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USC Gamecocks ready for Vanderbilt Commodores

For all the good things South Carolina basketball coach Darrin Horn noticed during Saturday's 79-64 loss at second-ranked Kentucky, nothing irked him more than his team's lack of activity on defense.

Kentucky shot 59.2 percent, including 61.5 percent in the second half, when the Gamecocks actually out-scored the Wildcats 46-45. South Carolina hadn't allowed a shooting percentage higher than 50.9 all season, and that was against Ohio State, one of three elite teams the Gamecocks have faced this year, along with North Carolina and Kentucky.

In tonight's SEC home opener, the Gamecocks face a potentially prolific offensive team, Vanderbilt. The Commodores rank fifth in the league in scoring (75.3 points per game) and sixth in shooting percentage (46.4), but they have the SEC's No. 1 and 3 scorers: junior shooting guard John Jenkins and senior small forward Jeffery Taylor.

Jenkins averages 20.3 points and is a projected late first-round NBA draft pick, while Taylor averages 17.4 and is expected to be selected early in the second round.

Horn admires what 13th-year Vanderbilt coach Kevin Stallings has done in leading the Commodores to four of the past five NCAA tournaments (after one tournament appearance in his first seven years) by developing players, rather than by simply stockpiling many of the best recruits in the nation.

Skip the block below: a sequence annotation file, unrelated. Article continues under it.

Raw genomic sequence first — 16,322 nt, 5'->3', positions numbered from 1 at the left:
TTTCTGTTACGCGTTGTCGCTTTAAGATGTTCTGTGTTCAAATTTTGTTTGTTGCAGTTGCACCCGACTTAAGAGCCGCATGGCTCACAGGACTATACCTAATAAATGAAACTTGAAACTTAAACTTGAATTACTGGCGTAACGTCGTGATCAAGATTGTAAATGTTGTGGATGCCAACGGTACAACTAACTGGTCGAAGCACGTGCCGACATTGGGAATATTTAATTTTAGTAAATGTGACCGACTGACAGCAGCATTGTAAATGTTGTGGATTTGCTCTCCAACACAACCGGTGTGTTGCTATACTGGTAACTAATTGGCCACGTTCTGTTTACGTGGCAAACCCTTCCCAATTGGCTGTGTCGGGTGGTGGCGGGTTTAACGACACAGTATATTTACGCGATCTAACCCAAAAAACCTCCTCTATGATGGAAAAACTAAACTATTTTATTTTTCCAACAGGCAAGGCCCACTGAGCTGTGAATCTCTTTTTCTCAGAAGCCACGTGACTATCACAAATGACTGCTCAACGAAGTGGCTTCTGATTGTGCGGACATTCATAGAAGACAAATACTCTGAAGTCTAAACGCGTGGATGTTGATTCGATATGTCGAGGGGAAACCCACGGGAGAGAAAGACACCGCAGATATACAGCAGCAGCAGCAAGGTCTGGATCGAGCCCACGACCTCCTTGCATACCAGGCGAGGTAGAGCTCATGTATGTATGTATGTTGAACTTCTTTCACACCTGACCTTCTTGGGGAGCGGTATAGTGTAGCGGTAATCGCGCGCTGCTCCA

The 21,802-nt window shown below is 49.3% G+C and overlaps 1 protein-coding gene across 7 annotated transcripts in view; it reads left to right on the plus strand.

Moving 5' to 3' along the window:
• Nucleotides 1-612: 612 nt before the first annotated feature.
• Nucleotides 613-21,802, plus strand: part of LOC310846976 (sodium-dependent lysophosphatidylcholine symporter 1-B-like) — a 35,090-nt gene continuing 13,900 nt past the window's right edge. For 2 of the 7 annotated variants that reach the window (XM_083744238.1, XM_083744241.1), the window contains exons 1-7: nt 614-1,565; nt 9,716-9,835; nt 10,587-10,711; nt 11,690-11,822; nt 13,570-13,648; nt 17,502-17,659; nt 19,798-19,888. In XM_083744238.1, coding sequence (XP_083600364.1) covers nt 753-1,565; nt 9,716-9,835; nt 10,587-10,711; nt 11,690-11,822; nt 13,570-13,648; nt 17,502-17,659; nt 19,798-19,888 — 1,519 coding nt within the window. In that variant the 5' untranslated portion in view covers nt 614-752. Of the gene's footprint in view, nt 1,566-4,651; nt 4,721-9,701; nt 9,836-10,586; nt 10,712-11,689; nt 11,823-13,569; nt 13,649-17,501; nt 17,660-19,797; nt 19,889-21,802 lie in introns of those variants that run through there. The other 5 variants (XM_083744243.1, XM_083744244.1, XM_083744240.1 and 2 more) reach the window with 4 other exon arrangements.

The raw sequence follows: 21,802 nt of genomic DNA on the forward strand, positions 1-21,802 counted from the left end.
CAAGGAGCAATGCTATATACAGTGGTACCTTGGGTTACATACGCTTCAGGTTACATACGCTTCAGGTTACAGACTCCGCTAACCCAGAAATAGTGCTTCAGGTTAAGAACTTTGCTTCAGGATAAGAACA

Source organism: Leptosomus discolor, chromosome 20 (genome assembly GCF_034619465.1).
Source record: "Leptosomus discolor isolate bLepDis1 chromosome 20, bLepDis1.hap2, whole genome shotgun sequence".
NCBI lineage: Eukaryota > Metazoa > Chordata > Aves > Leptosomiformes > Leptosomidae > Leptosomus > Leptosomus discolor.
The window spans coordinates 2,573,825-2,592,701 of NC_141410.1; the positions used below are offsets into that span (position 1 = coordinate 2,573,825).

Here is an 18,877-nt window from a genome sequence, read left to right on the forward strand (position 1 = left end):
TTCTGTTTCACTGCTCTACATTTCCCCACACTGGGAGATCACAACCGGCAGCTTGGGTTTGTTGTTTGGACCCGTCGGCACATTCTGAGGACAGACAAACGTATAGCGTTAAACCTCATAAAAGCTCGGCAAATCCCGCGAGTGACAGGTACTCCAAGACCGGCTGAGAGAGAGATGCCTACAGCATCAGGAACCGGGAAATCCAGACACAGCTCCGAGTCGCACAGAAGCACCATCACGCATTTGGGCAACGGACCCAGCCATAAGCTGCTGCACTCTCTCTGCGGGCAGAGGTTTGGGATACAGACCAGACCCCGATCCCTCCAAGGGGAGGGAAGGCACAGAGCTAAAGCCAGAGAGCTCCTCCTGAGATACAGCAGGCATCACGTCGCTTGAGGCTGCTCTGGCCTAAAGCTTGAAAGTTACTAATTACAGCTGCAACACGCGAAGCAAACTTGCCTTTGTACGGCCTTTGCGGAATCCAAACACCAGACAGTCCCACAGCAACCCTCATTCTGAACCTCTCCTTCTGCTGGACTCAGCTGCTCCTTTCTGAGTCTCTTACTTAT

That said, Jenkins and Taylor were rated No. 15 and 52 overall in their recruiting classes by Rivals.com.

They slowly built stability Stallings now has - five senior starts, one junior - is "the way we want our program to look," said Horn, a fourth-year coach trying to move past SEC records of 5-11 and 6-10 the past two seasons. But his more immediate concern is preventing Vanderbilt from lighting up his team.

"Offensively, they're as good as, if not the best team in our league in terms of their versatility," Horn said. "Any time a team has two guys that you can write down for about 40 points every night, that's a dangerous basketball team."

At Kentucky, Horn said, the Gamecocks "weren't as active as we needed to be in guarding the dribble and flying around and covering up for each other (in help defense) the way we need to do to be successful defensively."

Horn and his players hope they don't have to say the same things, two days after this game, that power forward Anthony Gill said Monday about the Kentucky loss.

"We made a lot of mental mistakes," he said.

"We just weren't in the right positions at the right time in the game. When we needed stops, we didn't really bear down and get them."

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